One Faction Wanted Annexation With United States For It’s Jim Crow Laws

Some in the Bahamas wanted to be part of the United States, because then, the Bahamas could also adopt America’s Jim Crow Laws.

(The Philadelphia Inquirer Thursday August 25, 1921)

Britain Puts The Rum Running Merchants of Nassau In Their Place

“These people are like men who, after long abstinence, have been drinking too much. Success has gone to their heads.”

England was not about to be bullied by the newly rum money rich, of Nassau, into letting go of the Bahamas. Britain knew that the Bahamas’s economic history was one of successive booms and busts. Given time, England knew that American Prohibition would not last forever. When it ended, so would the prosperity of The Bahamas.

White Nassauvians were also reminded, in a backhanded way, of one very important thing. They were in the minority with only 3,000 of them, compared to 12,000 negroes in Nassau. Independence meant full responsibility. They would shoulder the obligation for national security and police on their own against a group which far outnumbered them.

(The Philadelphia Inquirer Thursday August 25, 1921)


Governor, Major Sir Harry Edward Spiller Cordeaux, was not a man to be trifled with. He was an army man who, earned his battle credentials in India, and Somalia. The rum-running merchants of Nassau didn’t scare him one bit.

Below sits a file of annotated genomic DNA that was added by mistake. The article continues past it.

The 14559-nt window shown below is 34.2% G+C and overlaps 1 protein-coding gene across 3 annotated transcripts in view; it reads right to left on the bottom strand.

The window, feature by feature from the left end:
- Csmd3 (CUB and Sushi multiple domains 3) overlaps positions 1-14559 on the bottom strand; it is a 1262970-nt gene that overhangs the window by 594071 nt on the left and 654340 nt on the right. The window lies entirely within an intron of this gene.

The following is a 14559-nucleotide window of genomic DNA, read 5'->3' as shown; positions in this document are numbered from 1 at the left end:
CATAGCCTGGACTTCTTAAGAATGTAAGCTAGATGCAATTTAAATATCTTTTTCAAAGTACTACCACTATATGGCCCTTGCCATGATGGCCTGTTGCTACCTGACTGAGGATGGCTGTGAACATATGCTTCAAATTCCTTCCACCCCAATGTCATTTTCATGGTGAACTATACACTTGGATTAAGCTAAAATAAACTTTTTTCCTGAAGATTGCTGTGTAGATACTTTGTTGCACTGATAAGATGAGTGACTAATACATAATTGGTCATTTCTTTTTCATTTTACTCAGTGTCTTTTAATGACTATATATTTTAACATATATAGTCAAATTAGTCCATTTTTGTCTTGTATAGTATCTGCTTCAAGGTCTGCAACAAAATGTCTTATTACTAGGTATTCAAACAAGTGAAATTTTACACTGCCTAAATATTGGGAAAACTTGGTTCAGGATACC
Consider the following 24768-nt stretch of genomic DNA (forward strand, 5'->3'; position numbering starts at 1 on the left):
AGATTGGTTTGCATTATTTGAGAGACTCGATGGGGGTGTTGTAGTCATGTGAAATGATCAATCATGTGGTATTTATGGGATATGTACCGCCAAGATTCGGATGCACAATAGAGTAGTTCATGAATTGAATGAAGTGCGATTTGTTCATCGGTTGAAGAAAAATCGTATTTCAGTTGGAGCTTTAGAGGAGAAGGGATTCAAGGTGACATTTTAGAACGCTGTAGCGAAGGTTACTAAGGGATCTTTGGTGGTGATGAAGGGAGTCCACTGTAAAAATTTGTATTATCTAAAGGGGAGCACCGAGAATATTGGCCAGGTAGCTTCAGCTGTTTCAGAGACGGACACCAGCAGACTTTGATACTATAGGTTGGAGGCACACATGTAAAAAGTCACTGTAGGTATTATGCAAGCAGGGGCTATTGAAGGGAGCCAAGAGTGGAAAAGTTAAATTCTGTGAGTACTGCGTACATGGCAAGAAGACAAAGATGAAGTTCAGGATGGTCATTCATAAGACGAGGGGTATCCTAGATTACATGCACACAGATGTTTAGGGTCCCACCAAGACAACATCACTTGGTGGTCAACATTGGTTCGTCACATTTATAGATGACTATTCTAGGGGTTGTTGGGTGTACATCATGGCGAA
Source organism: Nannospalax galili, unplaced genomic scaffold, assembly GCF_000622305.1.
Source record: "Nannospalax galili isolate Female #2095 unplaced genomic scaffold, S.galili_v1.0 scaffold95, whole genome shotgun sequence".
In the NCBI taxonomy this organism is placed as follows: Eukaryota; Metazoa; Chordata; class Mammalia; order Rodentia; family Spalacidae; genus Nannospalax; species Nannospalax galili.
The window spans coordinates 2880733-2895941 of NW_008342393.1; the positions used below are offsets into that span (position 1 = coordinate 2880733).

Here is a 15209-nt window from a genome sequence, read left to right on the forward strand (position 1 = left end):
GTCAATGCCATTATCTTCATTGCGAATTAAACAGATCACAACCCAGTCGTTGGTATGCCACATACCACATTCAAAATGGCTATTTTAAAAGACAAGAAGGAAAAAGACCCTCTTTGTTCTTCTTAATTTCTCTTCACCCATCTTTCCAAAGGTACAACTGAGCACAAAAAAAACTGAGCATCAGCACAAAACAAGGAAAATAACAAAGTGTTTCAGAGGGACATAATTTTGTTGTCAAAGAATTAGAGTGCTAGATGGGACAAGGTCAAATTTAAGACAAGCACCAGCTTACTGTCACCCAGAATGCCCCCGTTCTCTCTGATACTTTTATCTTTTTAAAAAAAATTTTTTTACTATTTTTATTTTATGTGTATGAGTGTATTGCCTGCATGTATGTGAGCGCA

Cordeaux wrote to England. The Crown on Cordeaux’s advice threatened to cut off the Bahamas’s rum-running activities by dispatching a warship to Nassau. They would impose Crown Rule anyway while turning the Bahamas and its merchants poor again.

Needless to say, the threat worked.

(The Philadelphia Inquirer Thursday August 25, 1921)


The merchant class backed down from all their independence talk. They knew there were many other ways to skin a cat. By the next general election, the merchant class decided to begin a concerted effort to seize political power in The Bahamas. Why send a boy to do a man’s job. Before the British knew it, the merchant class had taken over the House of Assembly.

By 1940, by the time the Duke of Windsor arrived to be Governor of the Bahamas, the abdicated king could get nowhere with the Assembly. The merchant class, now with laundered prohibition money controlled the entire Bahamas, lock, stock and old bootleg whiskey barrel.